Clients will become more discerning and demanding, and lawyers will need to up their game, but there will still be a need for our expertise on complex deals and in litigation. Our clients do not come to us for our research skills. While research is naturally part of what we do, they hire us for our experience, our quick thinking and our ability to identify and implement the best solutions for them. And in litigation, there is also the art of controlling the narrative. Technical expertise has always been a prerequisite for a great lawyer, but it has never been enough in itself.
“What we offer is the ability to put together teams of highly skilled specialists to assist and defend our clients in all aspects of their business.”
Gide is a general practice firm, in an industry filled with niche specialists. How are you handling this elite competition?
Rather than calling us a “general practice” firm, I would say that we are among the best out there for business law. Our competitors are the other big French, US and UK firms that, like us, offer high-level expertise in all fields relevant to our clients, helping them close major deals and defend their interests.
Business leaders are operating within an ever-more complex and restrictive environment. What they want from their lawyers is comprehensive solutions that align with best industry practice, not a niche specialist’s exposé on a specific point of law. What we offer is the ability to put together teams of highly skilled specialists to assist and defend our clients in all aspects of their business.
Niche firms lack our experience on major deals. In an acquisition, a good M&A lawyer is one that can pull together a team capable of ironing out foreign direct investment and anti-trust issues before they arise, identifying the most advantageous structuring and tax arrangements, ensuring labour law compliance and handling all aspects of the deal, ranging from, say, environmental law to intellectual property.
Similarly, if you’re in strategic proceedings before the Unified Patent Court (UPC) – established this year by 25 EU Member States and based in Paris – then you’ll need a legal team with both judicial and technical expertise at their fingertips. Gide is the first law firm to have put together just such a team, in partnership with Regimbeau, a leading intellectual property firm.
Teamwork is in our DNA at Gide. Our top talents head up cross-disciplinary teams, ensuring clear organisation and a focus on collaboration, to deliver the best possible service for our clients. And like our major UK and US competitors, we are constantly on the lookout for opportunities to bring new teams on board, so as to offer our clients ever more seamless, comprehensive support.
For that, you have to offer an appealing package…
Gide has more partners ranked within the top three in their respective fields than any other French firm. No fewer than 32 of our partners hold podium positions; our closest competitor has only 26. In the first half of 2023, we dominated the French M&A market, with more deals for a higher total value than anyone else.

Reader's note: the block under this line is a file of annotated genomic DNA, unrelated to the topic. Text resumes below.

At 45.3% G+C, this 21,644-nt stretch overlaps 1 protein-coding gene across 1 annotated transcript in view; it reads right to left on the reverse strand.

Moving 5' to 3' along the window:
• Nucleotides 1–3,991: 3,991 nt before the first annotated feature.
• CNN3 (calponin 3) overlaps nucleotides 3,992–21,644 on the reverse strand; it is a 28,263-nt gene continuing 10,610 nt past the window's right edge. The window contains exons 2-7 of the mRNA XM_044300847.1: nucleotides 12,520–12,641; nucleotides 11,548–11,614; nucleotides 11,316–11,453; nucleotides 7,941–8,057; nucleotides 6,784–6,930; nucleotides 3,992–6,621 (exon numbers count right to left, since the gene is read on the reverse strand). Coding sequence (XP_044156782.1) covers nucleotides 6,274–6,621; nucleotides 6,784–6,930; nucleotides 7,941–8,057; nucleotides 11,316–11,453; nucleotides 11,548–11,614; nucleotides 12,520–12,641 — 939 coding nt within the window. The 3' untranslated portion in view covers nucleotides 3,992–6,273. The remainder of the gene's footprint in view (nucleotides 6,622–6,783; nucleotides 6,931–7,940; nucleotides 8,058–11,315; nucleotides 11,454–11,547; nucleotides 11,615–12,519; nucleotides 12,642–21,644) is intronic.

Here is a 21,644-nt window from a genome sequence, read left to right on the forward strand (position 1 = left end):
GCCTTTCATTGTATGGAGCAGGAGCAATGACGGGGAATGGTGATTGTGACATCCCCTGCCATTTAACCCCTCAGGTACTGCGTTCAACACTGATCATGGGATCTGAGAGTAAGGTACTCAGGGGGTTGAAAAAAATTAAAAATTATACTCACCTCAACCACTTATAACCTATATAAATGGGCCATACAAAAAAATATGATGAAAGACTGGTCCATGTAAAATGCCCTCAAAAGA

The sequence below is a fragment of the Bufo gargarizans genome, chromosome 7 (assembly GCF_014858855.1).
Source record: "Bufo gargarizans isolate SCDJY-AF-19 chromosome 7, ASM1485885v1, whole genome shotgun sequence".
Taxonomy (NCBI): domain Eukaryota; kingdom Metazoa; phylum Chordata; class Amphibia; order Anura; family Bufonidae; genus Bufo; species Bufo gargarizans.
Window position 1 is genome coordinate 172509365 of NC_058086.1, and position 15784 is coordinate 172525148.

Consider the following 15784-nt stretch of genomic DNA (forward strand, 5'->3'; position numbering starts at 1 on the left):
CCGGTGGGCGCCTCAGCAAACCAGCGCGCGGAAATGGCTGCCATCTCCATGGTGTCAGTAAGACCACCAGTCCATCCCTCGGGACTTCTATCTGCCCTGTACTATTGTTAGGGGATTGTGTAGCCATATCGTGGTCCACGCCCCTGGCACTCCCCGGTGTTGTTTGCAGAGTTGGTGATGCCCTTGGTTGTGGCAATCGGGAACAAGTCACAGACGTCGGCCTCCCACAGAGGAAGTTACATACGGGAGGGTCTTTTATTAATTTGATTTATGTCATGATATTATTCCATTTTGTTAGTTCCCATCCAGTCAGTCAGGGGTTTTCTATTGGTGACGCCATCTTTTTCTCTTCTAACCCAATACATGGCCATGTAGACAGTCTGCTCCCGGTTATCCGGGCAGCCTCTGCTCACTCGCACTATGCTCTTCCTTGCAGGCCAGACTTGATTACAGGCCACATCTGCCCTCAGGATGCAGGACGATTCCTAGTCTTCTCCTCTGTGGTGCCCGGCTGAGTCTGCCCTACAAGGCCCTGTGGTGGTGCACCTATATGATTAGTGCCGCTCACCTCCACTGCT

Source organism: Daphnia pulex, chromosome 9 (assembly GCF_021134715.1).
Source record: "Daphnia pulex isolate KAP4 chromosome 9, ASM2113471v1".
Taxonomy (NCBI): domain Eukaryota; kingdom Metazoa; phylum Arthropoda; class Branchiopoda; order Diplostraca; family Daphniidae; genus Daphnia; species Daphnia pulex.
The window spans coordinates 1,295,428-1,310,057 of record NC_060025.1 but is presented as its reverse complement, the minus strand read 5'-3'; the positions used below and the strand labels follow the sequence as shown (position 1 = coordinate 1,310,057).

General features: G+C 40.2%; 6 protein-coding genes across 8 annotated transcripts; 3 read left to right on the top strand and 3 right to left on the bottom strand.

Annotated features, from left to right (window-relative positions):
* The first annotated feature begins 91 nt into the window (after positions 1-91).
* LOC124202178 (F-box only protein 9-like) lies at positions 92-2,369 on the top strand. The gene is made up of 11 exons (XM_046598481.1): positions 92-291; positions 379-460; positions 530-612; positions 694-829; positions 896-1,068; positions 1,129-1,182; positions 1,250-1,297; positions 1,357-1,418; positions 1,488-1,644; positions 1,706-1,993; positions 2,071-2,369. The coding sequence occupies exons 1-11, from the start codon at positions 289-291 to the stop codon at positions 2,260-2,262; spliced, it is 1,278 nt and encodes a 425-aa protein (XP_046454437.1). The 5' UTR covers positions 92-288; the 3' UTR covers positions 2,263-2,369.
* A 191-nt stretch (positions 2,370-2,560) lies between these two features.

As for attracting and retaining talent, former members of the firm who had tried their luck elsewhere are now coming back to the fold. And young graduates are knocking at our doors, eager to embark on a lifelong career with us.
The firm’s continued success is, I think, down to its clear strategy and culture, recognised by our lawyers and clients alike. They are proud to be associated with us. And our efforts have paid off: since 2018, we have increased our revenues by 25% (to €250 million) and our margin by 40%. And I’m happy to say that this positive trend has continued over 2023, despite the challenging environment.
Frédéric Nouel was called to the bar in the mid-80s and joined Gide Loyrette Nouel – the firm co-founded by his father – in 1989. He made partner in 1994, was elected Senior Partner in January 2021 and secured his re-election last summer. Over his almost 30-year career with the firm, which has opted to refocus on the French market after forays into the international arena, Nouel has specialised in M&A, primarily for major French real-estate and hotel operators. He holds a master’s in business management, specialising in finance (Paris-Dauphine University, 1983) and a post-graduate degree in business law (Sorbonne University, 1985). He also chaired the Union des jeunes avocats de Paris [a union that represents newly-qualified lawyers] from 1999 to 2000.
Gide employs 500 lawyers, around 100 of them partners, from 35 different countries in 11 offices around the world. The three founders made the firm a general practice partnership in 1957, pioneering the model in Paris. Since then, the firm has resolutely pursued a full-service offering, while many of its competitors have opted for niche specialisation. It is one of the few big Parisian firms to have outlived its founders, withstanding pressure from the US and UK behemoths. Since 2018, the firm has increased its consolidated revenues by 25% (to €250 million) and its margin by 40%.